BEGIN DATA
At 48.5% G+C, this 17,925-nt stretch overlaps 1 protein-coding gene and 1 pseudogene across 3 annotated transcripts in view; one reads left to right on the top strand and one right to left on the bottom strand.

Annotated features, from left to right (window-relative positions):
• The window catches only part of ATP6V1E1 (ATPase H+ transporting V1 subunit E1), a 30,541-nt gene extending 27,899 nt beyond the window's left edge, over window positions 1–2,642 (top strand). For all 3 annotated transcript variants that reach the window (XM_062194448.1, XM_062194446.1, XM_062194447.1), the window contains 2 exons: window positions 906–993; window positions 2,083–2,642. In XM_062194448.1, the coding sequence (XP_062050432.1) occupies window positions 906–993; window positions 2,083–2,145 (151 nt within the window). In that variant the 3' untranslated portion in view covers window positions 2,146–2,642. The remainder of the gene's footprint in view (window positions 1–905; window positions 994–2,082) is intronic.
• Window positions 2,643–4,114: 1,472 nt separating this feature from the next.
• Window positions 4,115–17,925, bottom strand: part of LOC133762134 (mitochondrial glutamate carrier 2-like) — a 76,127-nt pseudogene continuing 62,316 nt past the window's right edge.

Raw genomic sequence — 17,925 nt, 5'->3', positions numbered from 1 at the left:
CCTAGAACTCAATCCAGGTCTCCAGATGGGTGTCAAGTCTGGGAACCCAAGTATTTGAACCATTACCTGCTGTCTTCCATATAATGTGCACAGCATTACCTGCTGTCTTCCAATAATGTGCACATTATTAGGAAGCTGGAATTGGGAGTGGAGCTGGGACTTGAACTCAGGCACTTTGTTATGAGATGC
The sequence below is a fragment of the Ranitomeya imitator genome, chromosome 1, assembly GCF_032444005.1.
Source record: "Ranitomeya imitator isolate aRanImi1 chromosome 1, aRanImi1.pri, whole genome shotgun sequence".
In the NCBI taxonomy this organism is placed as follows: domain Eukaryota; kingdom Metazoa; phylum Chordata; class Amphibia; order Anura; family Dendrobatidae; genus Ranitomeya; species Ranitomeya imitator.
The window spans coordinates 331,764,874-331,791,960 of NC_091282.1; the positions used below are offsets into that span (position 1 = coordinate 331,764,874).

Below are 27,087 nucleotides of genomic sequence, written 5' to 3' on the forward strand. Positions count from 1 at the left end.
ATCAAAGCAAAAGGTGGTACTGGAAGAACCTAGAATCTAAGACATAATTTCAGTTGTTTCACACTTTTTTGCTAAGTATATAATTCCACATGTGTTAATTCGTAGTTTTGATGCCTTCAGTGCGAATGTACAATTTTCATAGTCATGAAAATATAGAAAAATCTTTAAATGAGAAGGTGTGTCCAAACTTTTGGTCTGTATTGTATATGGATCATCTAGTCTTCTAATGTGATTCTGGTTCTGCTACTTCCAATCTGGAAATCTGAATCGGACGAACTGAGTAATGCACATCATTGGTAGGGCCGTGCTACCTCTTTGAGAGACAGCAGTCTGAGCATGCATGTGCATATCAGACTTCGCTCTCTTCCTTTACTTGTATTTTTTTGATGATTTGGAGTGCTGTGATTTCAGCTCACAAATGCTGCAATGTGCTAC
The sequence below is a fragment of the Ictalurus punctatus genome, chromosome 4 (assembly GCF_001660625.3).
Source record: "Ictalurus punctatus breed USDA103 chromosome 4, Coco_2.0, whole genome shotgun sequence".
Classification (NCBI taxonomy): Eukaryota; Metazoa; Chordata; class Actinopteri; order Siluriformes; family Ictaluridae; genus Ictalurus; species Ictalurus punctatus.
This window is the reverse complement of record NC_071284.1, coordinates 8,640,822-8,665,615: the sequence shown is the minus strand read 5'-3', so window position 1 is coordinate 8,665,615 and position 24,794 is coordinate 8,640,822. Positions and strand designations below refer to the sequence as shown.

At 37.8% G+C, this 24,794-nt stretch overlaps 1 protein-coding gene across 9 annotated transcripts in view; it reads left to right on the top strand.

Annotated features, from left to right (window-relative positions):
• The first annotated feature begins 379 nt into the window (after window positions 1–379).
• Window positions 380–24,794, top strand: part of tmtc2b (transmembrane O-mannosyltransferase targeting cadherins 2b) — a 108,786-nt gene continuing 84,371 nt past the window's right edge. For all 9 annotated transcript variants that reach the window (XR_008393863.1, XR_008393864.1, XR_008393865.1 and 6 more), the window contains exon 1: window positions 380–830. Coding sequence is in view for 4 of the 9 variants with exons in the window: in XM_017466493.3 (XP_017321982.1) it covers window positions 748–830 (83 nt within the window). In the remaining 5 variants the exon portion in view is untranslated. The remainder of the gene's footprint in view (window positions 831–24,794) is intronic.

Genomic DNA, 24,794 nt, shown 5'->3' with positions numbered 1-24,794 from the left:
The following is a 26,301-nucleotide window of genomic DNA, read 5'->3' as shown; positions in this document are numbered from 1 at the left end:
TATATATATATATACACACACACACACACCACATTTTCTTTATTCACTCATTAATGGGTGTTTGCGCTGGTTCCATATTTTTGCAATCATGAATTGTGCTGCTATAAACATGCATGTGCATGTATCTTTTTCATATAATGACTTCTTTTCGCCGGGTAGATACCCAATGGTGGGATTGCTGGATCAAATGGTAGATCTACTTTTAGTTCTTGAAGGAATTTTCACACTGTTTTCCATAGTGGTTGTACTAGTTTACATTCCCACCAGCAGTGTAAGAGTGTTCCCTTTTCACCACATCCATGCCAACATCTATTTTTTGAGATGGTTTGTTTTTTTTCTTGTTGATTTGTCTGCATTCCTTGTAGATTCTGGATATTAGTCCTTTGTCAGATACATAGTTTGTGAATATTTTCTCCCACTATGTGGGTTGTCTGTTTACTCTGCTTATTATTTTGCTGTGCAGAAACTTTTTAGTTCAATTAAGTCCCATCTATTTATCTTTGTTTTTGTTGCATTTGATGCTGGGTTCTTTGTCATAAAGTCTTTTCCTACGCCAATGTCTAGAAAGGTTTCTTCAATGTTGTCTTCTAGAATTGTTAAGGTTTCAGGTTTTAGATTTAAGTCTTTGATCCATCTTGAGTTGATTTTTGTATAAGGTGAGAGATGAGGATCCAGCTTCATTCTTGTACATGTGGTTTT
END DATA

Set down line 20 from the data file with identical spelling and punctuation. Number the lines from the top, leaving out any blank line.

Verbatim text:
• The first annotated feature begins 379 nt into the window (after window positions 1–379).